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Mar 28, 2008

'92 all over again

Edit: Michael Turton beat me to it ...

As the Chinese People's Daily website leads with Hu Jintao's call to resume talks on the '92 consensus, Taiwan media and politicians are discussing exactly what that means.

China's position

By the PRC's definition, the '92 consensus was an oral agreement that "both sides of the Taiwan strait strongly uphold the One China principal" (以口头方式表达的“海峡两岸均坚持一个中国原则”的共识。). The PRC says that as long as this principal was upheld, and both sides worked toward unification, the Chinese were willing to avoid talking about the contents of Taiwan's "One China" definition (海峡两岸都坚持一个中国的原则,努力谋求国家的统一。但在海峡两岸事务性商谈中,不涉及‘一个中国’的政治涵义。).

It is this agreement which China insists on referring to as the "One China principal" (
一个中国原则) and which the KMT has started to call "One China, two interpretations." But China objects strongly to any "two interpretations" phrasing, saying that although the political content of 'One China' could be ignored, there simply was no "two interpretations" to the consensus in that November 1992 agreement (既然没有讨论,根本就没有什么“各自表述”的共识。).
Other PRC mouthpieces began to slam the KMT's position for dropping the goal of unification, copying the Green camp's position and weaseling out of the "One China principal." They called Ma's positioning a mistake, and if you read between the lines, China's saying it can tolerate Ma saying these things to get elected, but will not seriously accept this line in negotiations.

KMT's position

By the KMT's most recent understanding, the important spirit of the '92 consensus is both sides of the strait maintain a degree of ambiguity when upholding the One China principal in order to 'seek consensus while maintaining differences.' As far as they're concerned, it doesn't even matter if there's a real, unified understanding between China and Taiwan about the '92 consensus or not (they note this because there's not one), because it still provides a workable framework. (九二共識的主要精神就是兩岸為求同存異,各自保留對一中表述的模糊空間,有沒有九二共識根本不重要,重要的兩岸都願意在這個架構下展開談判···)

I think, though, that these difference in the KMT and CCP's definition of 'One China' won't prevent the resumption of dialogue between Taiwan and China. Both parties think it is in their interests to start talking and resolve certain outstanding issues.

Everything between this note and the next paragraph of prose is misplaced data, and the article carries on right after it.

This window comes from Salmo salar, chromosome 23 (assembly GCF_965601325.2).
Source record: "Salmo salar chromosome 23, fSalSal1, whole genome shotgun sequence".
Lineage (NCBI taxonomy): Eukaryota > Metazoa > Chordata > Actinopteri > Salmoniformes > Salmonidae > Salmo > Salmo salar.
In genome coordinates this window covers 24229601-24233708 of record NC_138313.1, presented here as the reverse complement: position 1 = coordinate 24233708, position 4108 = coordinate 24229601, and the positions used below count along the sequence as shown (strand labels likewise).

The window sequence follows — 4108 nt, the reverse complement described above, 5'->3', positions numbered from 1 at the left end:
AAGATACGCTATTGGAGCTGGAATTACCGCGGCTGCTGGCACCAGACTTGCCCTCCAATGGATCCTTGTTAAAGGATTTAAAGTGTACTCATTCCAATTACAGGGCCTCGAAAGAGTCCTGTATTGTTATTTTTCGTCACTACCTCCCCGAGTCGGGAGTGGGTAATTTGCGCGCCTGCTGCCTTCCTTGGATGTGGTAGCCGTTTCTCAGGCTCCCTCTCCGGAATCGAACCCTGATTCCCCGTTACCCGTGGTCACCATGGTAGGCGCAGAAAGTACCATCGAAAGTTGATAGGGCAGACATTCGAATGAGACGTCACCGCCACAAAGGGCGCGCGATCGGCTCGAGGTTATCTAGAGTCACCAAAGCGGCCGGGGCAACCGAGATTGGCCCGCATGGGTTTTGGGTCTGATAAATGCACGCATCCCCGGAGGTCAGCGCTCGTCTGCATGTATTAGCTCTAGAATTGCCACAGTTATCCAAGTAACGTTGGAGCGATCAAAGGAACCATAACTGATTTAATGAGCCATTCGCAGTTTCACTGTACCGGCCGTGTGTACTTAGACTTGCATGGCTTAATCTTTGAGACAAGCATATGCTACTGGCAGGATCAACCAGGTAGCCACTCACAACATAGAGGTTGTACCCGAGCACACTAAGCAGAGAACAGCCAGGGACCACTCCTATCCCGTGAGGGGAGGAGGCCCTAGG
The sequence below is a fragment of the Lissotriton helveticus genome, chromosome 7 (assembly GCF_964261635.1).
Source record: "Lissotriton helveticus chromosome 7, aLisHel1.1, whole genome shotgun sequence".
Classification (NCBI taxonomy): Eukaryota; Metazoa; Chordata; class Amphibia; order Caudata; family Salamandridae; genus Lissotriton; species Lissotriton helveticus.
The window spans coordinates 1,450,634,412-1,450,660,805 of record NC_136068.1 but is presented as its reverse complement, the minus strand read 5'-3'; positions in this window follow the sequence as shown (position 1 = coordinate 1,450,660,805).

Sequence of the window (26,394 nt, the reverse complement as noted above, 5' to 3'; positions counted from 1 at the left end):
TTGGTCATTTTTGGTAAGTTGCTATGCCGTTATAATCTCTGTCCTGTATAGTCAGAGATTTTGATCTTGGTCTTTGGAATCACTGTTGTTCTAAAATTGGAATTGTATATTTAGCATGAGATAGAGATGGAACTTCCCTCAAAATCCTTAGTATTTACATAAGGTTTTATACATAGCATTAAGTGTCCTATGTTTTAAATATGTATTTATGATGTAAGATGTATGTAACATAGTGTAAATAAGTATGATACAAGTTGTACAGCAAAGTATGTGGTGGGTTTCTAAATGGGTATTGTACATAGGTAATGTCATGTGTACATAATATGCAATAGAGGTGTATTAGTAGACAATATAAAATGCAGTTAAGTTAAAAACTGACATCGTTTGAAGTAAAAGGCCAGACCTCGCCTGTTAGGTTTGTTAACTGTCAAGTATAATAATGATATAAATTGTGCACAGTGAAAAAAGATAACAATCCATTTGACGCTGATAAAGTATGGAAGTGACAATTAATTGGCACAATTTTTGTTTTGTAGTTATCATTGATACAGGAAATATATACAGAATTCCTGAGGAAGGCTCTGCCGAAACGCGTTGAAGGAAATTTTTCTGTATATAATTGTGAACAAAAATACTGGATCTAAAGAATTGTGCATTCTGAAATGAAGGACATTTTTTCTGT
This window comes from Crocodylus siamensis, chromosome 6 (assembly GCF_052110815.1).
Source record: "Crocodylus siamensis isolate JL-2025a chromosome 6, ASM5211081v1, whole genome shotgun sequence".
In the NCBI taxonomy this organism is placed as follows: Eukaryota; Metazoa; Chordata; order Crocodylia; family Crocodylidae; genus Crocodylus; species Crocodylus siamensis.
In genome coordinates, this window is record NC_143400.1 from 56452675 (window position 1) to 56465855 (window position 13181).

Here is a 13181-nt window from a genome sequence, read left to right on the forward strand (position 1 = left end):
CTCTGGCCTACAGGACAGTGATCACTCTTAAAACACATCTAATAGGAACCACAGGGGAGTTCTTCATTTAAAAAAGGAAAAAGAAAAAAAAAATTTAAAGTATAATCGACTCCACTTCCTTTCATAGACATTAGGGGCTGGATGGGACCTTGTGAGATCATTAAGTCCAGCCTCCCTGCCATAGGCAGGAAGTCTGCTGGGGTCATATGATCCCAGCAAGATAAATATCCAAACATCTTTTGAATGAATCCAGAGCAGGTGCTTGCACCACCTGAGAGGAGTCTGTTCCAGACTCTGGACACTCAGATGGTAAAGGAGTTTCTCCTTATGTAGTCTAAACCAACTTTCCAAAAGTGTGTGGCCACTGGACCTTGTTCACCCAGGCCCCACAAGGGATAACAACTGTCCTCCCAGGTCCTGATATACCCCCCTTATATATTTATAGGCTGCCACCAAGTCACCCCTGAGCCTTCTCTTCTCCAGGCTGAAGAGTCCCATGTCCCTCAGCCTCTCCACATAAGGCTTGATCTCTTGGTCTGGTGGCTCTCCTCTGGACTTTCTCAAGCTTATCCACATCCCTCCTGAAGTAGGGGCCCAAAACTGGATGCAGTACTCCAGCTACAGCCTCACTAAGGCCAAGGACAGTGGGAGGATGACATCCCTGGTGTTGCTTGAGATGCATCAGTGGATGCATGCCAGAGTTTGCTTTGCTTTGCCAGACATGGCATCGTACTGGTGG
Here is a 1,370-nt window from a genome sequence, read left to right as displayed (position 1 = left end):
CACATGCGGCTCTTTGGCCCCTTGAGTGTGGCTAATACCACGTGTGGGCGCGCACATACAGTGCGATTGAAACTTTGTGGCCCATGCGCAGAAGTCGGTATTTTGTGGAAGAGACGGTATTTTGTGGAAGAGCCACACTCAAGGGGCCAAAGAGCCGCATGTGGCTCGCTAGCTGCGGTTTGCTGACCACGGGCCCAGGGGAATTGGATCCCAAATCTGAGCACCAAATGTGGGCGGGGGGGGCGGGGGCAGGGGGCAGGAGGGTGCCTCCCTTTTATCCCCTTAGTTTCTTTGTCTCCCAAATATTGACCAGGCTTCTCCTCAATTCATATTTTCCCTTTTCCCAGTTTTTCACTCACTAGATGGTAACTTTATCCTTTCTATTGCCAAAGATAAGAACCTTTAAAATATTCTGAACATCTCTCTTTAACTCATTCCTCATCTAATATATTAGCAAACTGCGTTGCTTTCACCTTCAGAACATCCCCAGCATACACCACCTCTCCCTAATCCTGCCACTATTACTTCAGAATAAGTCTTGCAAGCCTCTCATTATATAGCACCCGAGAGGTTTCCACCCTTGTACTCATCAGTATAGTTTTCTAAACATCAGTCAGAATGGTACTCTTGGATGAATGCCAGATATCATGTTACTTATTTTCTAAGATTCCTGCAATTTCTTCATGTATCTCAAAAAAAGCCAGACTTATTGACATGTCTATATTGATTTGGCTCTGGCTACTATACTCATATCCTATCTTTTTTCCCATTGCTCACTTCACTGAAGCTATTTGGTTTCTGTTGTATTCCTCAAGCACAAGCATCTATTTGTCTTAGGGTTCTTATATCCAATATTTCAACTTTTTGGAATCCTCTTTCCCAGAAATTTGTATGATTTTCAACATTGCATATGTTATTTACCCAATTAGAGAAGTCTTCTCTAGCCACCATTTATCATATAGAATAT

Reality

But as one Liberty Times column reminds us, the problem is that Taiwan and the 'mainland' being part of one political entity simply isn't reality. Taiwan is a sovereign country, and this has to be Taiwan's starting position in negotiations. Even if China cannot accept this, they have to at least be willing ignore it instead of denying it. The PRC has no claim to this island, and having the KMT pretend they still own China, Tibet and Mongolia does nothing to solve the problem of PRC claims to Taiwan's soil. The KMT's position is ultimately self-defeating in that it does make eventual political unification the only logical outcome of the starting point of negotiations.

But alas, I think Green-camp hopes for talks on real equal footing will never happen.

4 comments:

STOP Ma said...

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As I stated in "A View from Taiwan", the 1992 consensus is akin to squaring all of the evidence gathered in paleontology with hard-core creationism.

You can't call it a 'consensus' when you consider the details.

When you agree to something, generally the semantics of the main principle are regarded as...umm...necessary.

The 1992 consensus is political wool that is meant to be pulled over the eyes of non-critical thinkers -- not unlike creationism.

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jmclin8 said...

As long as China insists on "One China principle" without any slightest possibility of "two intepreatations", how can Ma's "Common Market" works out in any way? Apparently, such a "massaged" slogan has helped Ma/KMT win a substantial amount of votes. Most people, except for economics scholars in Taiwan, so desperate for a better economic prospect yet so ignorant of the concept of Common Market, are more than willing to accept "a big pie in the air."

Moreover, how can you possibly reply on an "oral concensus" made by those PRC delegates who are always ready to even deny and defy any "written" consensus or contract? A case in point is the recent Tibet event.

So you wake up, my friends!

jmclin8 said...

Sorry for the typo: "two mistepreatations", which should read "two interpretations".

jmclin8 said...

Again, sorry for another typo: "concensus", which should read "consensus".